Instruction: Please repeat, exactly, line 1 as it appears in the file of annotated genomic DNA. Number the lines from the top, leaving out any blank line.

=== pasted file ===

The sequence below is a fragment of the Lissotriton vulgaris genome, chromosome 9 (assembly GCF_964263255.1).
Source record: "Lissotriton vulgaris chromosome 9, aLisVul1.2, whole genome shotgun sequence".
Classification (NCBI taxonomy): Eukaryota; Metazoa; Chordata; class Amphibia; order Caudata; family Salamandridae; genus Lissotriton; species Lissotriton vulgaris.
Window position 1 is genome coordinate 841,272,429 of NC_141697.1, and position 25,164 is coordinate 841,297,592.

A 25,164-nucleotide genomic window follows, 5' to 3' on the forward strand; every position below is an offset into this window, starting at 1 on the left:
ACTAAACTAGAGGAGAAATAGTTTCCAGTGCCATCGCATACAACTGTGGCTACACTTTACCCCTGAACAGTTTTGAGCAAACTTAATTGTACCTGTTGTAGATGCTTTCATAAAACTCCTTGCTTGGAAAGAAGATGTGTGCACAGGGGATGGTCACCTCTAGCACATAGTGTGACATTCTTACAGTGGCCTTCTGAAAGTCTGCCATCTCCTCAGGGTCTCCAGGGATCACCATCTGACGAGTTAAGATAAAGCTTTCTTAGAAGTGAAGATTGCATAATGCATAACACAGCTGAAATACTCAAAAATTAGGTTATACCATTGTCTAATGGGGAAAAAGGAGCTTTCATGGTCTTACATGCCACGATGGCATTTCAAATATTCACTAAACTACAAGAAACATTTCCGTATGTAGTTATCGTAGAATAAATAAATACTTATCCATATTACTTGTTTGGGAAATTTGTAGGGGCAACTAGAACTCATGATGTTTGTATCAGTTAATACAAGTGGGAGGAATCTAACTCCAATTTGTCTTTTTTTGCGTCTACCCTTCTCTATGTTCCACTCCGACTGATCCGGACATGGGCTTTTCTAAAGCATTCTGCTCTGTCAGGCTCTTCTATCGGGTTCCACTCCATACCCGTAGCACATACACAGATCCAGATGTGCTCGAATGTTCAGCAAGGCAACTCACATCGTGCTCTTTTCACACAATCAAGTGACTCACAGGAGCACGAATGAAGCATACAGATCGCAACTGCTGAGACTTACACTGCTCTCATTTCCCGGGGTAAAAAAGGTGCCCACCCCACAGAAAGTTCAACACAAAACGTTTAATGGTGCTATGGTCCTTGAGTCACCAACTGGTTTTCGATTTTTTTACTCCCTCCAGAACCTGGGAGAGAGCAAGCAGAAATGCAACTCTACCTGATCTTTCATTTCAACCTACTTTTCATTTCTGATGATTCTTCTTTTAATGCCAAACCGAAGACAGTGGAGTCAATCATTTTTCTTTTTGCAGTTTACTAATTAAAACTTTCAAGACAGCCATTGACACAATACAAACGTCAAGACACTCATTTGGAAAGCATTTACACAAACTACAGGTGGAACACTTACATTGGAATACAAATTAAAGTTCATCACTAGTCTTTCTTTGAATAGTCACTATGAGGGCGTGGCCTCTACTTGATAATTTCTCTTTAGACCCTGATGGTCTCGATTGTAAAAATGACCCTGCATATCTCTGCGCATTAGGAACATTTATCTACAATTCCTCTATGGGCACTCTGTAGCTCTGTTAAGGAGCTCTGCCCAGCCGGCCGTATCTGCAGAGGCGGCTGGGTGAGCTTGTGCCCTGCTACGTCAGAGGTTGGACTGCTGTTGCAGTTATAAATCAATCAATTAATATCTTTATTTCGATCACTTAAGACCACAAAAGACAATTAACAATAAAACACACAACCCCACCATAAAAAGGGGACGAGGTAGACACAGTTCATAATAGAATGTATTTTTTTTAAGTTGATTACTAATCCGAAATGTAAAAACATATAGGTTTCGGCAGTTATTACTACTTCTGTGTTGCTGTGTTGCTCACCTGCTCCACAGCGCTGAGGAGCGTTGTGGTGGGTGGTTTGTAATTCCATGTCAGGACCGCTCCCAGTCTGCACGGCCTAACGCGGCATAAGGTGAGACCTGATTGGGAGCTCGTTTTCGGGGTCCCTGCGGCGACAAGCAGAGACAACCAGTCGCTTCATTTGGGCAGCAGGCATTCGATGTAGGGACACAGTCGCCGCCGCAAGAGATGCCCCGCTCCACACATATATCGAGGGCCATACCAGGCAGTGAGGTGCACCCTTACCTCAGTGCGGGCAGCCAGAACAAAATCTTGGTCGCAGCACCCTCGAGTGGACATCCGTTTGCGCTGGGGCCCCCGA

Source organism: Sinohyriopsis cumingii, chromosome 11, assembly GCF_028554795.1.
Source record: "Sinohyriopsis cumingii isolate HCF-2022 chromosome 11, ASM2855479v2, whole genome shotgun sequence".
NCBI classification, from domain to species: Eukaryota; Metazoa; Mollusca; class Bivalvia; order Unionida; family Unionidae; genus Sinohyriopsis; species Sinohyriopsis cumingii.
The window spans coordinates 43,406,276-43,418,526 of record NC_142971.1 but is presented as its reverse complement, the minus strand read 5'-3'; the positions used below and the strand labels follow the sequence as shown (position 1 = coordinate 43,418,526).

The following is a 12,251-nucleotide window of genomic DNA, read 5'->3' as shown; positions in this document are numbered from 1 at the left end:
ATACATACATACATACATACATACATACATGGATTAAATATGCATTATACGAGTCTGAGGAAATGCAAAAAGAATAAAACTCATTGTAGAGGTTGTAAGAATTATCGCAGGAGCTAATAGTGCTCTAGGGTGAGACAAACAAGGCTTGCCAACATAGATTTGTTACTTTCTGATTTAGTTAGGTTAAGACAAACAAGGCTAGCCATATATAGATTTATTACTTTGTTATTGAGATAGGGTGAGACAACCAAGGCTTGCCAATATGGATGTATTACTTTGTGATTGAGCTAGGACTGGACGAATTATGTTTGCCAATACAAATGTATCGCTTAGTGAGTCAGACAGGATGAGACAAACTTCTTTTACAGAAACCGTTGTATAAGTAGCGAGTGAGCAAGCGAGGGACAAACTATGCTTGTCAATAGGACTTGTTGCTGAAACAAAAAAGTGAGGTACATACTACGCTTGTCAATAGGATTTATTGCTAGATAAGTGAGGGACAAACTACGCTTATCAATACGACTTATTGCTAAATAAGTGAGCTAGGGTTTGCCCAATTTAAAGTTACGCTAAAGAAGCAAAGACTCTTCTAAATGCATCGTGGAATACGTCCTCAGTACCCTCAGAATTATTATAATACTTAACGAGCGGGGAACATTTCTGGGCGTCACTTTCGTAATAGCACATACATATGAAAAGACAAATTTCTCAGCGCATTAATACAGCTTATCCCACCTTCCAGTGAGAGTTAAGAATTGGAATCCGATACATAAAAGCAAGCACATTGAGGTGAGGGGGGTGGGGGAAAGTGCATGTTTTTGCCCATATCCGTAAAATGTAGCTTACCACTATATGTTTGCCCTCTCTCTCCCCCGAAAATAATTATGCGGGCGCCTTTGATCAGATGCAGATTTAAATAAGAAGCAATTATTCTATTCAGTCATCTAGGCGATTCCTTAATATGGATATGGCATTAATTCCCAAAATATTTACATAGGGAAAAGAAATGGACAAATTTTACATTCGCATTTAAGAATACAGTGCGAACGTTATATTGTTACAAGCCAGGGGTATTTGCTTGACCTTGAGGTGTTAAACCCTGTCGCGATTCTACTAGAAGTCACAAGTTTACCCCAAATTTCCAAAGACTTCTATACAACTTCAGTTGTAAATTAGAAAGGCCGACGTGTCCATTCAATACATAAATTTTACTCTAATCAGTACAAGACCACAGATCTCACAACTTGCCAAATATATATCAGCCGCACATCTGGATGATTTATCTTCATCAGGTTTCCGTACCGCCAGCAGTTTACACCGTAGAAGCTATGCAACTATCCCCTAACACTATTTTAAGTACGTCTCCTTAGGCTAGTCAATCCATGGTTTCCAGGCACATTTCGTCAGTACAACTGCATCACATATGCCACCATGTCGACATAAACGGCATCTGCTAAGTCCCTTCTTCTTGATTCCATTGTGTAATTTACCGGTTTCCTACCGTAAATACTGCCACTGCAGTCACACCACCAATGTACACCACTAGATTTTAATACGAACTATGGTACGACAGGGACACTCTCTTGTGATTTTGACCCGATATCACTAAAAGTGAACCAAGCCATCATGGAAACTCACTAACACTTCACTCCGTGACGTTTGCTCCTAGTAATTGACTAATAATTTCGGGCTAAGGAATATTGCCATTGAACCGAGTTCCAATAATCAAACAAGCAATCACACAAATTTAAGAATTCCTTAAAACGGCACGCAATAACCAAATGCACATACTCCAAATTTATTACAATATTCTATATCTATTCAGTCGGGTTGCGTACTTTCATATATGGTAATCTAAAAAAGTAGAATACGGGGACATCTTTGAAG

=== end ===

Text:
The sequence below is a fragment of the Lissotriton vulgaris genome, chromosome 9 (assembly GCF_964263255.1).